“I have a fabulous seamstress. I cut the fabric and she sews,” Wilson says.

The custom Vestidos are extremely popular, with a wide range of sizes. Special orders are welcomed.

“The Vestidos are one of our best items,” Wilson says. “They are so unique, so ‘Santa Fe,’ and they continue to be sewn here in town.”

In addition to Vestidos, this same seamstress fashions chili pepper and mice toys sporting southwestern bandanas as well as beds constructed from Pendleton blankets.

Support of New Mexico talent contributes to Teca Tu’s eclectic vibe and includes other items such as hand-painted pottery bowls and treat jars.

“We work with a local company, Sunrise Ceramics, and they create a bowl with chili peppers, a petroglyph style bowl and matching treat jars,” Wilson says.

“These are exclusive designs.”

The broad range of pet supplies includes plenty of designer selections that represent the area’s southwestern theme, including multicolored, turquoise adorned Kachina motif, or beaded collars. 

“We tend towards southwestern designs but also offer the functional products that everyone else carries,” Wilson says. 

Gift items for owners are also in the mix.

“We have quite a few pet-related gift items for humans,” she adds.

Mugs, hats and shirts are joined by more esoteric selections such as canine tarot cards, or wisdom cards for dogs and cats, both fashioned by local artists. For animal lovers wishing to memorialize a furry family member, devotional “retablos” are designed and hand-painted by artist David Ross. Each feature St. Francis, the patron saint of animals, blessing the depiction of a pet.

Web sales represent 10 percent of the store’s revenue; however, during the time of theCOVID-19 pandemic, those numbers increased, along with delivery and curbside pick-up services. While the mall remained closed, Teca Tu’s parking lot entrance allowed pet lovers to shop online and come and obtain necessities, such as food.

Foods were not initially included in the product mix. Wilson says she made the decision to carry these products six years ago.

“At that time, we decided to carry the high-quality, nutritional foods that are not available at the big-box pet stores,” she says.

Choices run the gamut from raw, canned, kibble and dehydrated foods. The store also offers gently cooked selections and bones, prepared by a local company. Special orders are available.

“Instead of carrying a whole line of food, we’ll order the food a customer wants and have it for them every week,” she says. “We sell a lot of food, and the category just keeps growing. I would say that today, 40 percent of our sales is in food.”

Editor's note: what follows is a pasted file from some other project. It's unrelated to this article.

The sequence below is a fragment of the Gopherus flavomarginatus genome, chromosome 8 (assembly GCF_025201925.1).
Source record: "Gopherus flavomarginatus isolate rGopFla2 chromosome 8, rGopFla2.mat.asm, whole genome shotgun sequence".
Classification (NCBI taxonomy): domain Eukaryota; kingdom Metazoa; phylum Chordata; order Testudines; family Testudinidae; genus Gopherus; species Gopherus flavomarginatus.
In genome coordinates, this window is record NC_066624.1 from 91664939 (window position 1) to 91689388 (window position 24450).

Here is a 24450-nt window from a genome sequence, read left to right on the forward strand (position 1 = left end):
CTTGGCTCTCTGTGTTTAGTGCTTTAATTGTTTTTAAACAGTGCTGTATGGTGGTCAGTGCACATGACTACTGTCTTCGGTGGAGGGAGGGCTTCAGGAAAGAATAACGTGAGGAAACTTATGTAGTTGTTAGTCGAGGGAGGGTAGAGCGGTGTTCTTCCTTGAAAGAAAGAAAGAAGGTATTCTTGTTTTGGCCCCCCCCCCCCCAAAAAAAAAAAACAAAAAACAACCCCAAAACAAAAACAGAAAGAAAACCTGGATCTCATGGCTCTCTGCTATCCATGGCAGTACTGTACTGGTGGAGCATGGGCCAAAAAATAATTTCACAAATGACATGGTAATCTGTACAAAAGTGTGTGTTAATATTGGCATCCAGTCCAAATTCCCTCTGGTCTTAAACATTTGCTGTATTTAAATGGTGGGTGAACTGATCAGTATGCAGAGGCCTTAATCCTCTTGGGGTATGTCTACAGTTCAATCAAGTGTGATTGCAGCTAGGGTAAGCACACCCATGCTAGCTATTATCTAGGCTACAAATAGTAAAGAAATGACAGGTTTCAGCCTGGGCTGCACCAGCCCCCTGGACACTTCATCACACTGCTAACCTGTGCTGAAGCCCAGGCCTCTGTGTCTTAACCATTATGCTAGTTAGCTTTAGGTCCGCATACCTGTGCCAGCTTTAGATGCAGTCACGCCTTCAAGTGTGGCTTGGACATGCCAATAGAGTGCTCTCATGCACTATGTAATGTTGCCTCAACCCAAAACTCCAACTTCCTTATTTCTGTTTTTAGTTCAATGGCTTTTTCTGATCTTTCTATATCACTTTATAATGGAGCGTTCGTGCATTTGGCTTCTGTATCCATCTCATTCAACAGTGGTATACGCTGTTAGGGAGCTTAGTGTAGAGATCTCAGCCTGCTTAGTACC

Staff member Lindsay Balmer, a one-time veterinary technician, serves as nutritional expert, with both staff and customers able to partake of her dietary proficiency.

“Lindsay knows just about everything about food,” Wilson says. “We also talk to our food representatives and read a lot of articles.”

In addition to nutritional expertise, this staff expert also recommends health supplements for the store’s inventory. Included in the mix are cannabidiol (CBD) products, which are primarily sourced from a local company.

Fresh treats include Teca Tu’s exclusive line, Boneitos. A local company bakes the bone-shaped goodies, which are available in three flavors. More diminutive dogs smack their lips over bite-sized, gourmet Chums, another creation by the same bakery. In addition, a range of cookies, petit fours and other delicacies are displayed on the large deli table.

Bringing Pets and People Together

Besides supporting the arts, community involvement is a strong contributor to the success of Teca Tu, and in-store events bring together the animal-loving populace for education, product promotion and, most of all, a good time. For instance, regularly held “trunk shows” allow vendors to showcase products and meet with customers. They are often held in conjunction with Saturday evening Pawsworthy Pub Hours. The social gatherings take place during the warmer months and find pet owners sipping margaritas and nibbling snacks while their pets chow down on species-appropriate treats. 

“We work with the next-door restaurant, and they provide the bartender, who sets up in our store,” Wilson says.

Educational workshops are often presented during these get-togethers but also take place year-round. For instance, February is National Pet Dental Health Month, and a popular presentation features free dental exams, advice and a Q&A presented by a local board-certified veterinary dentist.

In addition, nail trimming clinics are held on a recurrent basis, with Balmer and her mother doing the honors. All proceeds are donated to a local rescue, Lab Dog Rescue. 

“Lindsay and her mom work with this rescue a lot,” Wilson says. “We also hold adoption days with them, which are very well attended.”

Pet adoption and outreach is fundamental to the philosophy of Teca Tu. To that aim, adoption days are held weekly and feature local rescues and shelters on a rotating basis.